However you express your intention, simply by setting it and holding it in your mind, you will find you have a guide to help you with choices all year long. I know Christians who ask themselves “What would Jesus do?” when facing difficult decisions. If that’s not your thing, try asking what your intention would do. Your to-do list in overloaded, a friend calls to ask for help with a work issue, and you need to pick up the kids in 30 minutes. What would “self-care” do? What would “focus” do? What would “energetic” do? Even if you don’t call on your intention for active guidance, just setting it and then letting it drift to your subconscious mind will affect your mood and choices more than you may realise.
In setting an intention for your year, you take your mind off your destination for a while and focus on how you are journeying through life. I am convinced that, given today’s circumstances, setting an intention for 2022 will go a lot further towards boosting wellbeing, happiness and fulfilment than best-laid plans and SMART goals.
Whether you want more fulfilment in your personal life, career, family, relationships or friendships, holistic support from an experienced coach can help you take effective action backed by the right intentions to keep you on track. Contact me for your free introductory coaching session to find out how working together can help you build a life lived with purpose and on purpose.
Asking yourself (and taking the time to answer!) these six powerful questions can help you emerge from lockdown with renewed purpose and a stronger sense of self.
One thing has dominated our lives for the last 18 months and, sadly, it has not been Bridgerton or Call My Agent! (although both definitely dominated quite a few of my evenings). The list of adjectives to describe the last year and a half is long – challenging and dismal for many, liberating and enlightening for some. I have read countless articles about how people are making the most of lockdown (this often involves sourdough bread-making and growing out hair dye), dozens on the impact it is having on our minds and bodies (we are calmer, less productive, happier, lonelier, fatter, fitter…), and loads about how the world will either be forever changed or will swiftly go back to how it was before.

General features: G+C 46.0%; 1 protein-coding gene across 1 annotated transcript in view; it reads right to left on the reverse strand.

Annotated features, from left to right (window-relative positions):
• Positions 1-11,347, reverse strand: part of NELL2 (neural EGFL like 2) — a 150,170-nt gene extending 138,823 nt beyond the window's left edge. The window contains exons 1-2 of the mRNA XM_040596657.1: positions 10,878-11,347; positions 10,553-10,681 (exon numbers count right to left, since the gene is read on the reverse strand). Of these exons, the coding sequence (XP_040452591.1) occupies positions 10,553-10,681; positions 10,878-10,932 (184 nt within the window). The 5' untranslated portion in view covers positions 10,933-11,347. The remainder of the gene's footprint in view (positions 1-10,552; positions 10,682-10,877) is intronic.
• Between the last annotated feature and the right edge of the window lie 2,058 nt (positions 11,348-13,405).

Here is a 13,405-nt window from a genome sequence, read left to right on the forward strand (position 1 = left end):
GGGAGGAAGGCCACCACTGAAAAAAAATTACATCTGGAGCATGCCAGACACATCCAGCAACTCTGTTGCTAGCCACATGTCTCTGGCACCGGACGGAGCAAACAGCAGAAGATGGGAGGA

How was it for you?
I myself have been – perhaps conspicuously – silent on the subject of COVID and lockdown in this blog and my newsletter. Mainly because I have felt so much was already being said and also because I – like many – have been zealous in limiting my engagement with the news, statistics and speculation in order to preserve my mental health and happiness. I am also acutely aware of how easy I have had it compared to many. My family is in good health, my husband and I can both work from home in our reasonably spacious house with all the tech we need, and we have suffered no bereavement due to the virus. The main emotion I have felt relating to COVID has been anxiety. Not really about actually getting ill, more about the loss of liberty, the need to fill the children’s days, and the general sense of uncertainty about the future. I am not alone, I know. So, while I feel I weathered the lockdown storm relatively well (the first one with two small children at home 24/7!), catching up on photo albums, writing, and keeping busy with house projects, I would have felt utterly unqualified to advise anyone as to how to find the silver linings in the situation. However, as we emerge from the latest of three fairly comprehensive and long lockdowns here in France, I now find myself tempted to weigh in.
Time to think
Apart from doing massive amounts of gardening and spending hours on crafts with the kids, my main lockdown activity was – unsurprisingly, given my profession – introspection and self-work. Stripped of all my usual diversions, I had the time to take a long look at my life and ask some questions about where I am and where I want to be. Ironically, “time for yourself to step out of your life and take a look at where you are and where you want to be” is generally how I describe the utility of a coaching session to clients. So in lockdown, I found myself face to face with the proverb of “physician, heal thyself”, or in this case, “coach, coach thyself”. Now, as we step out of confinement, as the French call it, it’s time to put all that introspection to good use in (re)constructing our lives and incorporating some changes, tweaks and enhancements based on insights gained while weeding, sewing and eating sourdough bread.